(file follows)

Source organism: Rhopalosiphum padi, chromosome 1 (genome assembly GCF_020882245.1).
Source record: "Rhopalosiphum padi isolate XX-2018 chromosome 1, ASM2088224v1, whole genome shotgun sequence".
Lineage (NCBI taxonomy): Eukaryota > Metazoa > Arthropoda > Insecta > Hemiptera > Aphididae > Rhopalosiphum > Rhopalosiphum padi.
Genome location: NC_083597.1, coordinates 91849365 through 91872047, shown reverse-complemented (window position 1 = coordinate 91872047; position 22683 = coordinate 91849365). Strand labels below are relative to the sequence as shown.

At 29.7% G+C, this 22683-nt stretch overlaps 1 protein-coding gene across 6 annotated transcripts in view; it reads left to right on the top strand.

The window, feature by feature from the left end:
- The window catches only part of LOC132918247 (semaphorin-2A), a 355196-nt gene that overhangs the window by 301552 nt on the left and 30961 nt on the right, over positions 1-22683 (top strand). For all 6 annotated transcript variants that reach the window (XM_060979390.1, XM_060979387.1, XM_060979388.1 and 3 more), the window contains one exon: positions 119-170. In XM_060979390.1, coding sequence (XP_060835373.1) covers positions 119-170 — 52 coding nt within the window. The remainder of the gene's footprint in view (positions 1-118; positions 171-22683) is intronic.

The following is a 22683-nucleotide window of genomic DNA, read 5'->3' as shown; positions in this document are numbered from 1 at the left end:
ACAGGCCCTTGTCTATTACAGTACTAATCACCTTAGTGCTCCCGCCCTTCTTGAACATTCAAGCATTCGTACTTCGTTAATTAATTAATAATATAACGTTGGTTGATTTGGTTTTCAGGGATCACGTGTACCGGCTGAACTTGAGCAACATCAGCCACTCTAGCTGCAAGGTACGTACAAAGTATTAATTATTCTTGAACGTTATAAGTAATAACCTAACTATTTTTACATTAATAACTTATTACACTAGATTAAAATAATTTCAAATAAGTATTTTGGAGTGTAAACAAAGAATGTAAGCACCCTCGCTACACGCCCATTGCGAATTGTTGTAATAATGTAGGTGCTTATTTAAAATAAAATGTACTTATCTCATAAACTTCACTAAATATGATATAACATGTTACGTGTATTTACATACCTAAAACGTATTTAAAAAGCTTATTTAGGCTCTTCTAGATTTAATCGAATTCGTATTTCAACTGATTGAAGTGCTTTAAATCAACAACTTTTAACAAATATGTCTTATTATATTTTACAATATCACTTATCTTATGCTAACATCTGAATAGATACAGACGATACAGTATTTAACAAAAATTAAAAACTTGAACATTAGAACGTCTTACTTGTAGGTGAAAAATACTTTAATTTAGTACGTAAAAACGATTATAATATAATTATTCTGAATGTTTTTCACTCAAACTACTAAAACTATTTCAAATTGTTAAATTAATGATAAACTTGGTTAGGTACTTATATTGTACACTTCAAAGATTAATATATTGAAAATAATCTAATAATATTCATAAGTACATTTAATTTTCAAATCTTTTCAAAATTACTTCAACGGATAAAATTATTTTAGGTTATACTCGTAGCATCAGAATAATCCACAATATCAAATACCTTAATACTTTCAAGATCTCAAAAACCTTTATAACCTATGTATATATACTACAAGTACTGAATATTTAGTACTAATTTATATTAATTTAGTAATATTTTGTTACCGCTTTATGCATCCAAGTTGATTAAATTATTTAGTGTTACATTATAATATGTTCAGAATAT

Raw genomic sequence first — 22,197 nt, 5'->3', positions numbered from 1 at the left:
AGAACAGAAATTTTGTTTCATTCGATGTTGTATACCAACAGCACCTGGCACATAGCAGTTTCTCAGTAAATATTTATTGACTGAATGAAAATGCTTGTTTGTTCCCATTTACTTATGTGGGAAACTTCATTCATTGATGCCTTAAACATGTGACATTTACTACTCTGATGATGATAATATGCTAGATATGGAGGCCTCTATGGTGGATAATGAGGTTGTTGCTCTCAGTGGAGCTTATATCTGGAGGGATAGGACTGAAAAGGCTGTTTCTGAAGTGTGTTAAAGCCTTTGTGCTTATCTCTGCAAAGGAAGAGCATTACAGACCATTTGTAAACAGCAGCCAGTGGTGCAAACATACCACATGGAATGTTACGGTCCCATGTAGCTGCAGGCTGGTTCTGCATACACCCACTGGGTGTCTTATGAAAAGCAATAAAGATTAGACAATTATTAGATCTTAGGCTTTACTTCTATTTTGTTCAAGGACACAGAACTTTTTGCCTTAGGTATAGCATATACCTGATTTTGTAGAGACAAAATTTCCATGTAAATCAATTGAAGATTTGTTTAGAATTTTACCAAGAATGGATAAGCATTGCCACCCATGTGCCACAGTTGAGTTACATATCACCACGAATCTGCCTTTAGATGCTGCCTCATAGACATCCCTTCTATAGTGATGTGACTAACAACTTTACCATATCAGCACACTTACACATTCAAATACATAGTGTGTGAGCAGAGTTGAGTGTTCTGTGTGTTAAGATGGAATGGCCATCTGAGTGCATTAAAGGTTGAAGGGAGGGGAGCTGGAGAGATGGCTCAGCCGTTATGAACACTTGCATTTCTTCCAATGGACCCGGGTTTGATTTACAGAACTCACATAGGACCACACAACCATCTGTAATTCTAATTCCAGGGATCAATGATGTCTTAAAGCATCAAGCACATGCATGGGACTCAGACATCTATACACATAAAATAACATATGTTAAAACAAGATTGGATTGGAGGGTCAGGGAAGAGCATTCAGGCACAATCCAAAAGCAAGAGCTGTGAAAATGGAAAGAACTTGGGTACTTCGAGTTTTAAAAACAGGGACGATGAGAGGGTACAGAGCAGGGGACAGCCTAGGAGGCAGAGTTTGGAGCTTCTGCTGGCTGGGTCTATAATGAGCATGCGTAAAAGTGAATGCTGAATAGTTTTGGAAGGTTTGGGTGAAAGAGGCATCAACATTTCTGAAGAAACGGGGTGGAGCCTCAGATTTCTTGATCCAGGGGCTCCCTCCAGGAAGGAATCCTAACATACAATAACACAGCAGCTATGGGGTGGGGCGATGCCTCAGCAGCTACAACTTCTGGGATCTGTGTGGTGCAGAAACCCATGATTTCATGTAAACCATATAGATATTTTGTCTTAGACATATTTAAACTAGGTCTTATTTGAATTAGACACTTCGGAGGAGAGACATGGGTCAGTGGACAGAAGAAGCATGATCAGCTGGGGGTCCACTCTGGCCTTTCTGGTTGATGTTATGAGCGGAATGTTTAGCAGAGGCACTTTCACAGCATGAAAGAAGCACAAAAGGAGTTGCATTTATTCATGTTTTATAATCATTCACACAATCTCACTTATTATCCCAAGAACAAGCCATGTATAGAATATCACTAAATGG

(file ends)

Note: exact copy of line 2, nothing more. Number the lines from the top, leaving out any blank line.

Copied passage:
Source record: "Rhopalosiphum padi isolate XX-2018 chromosome 1, ASM2088224v1, whole genome shotgun sequence".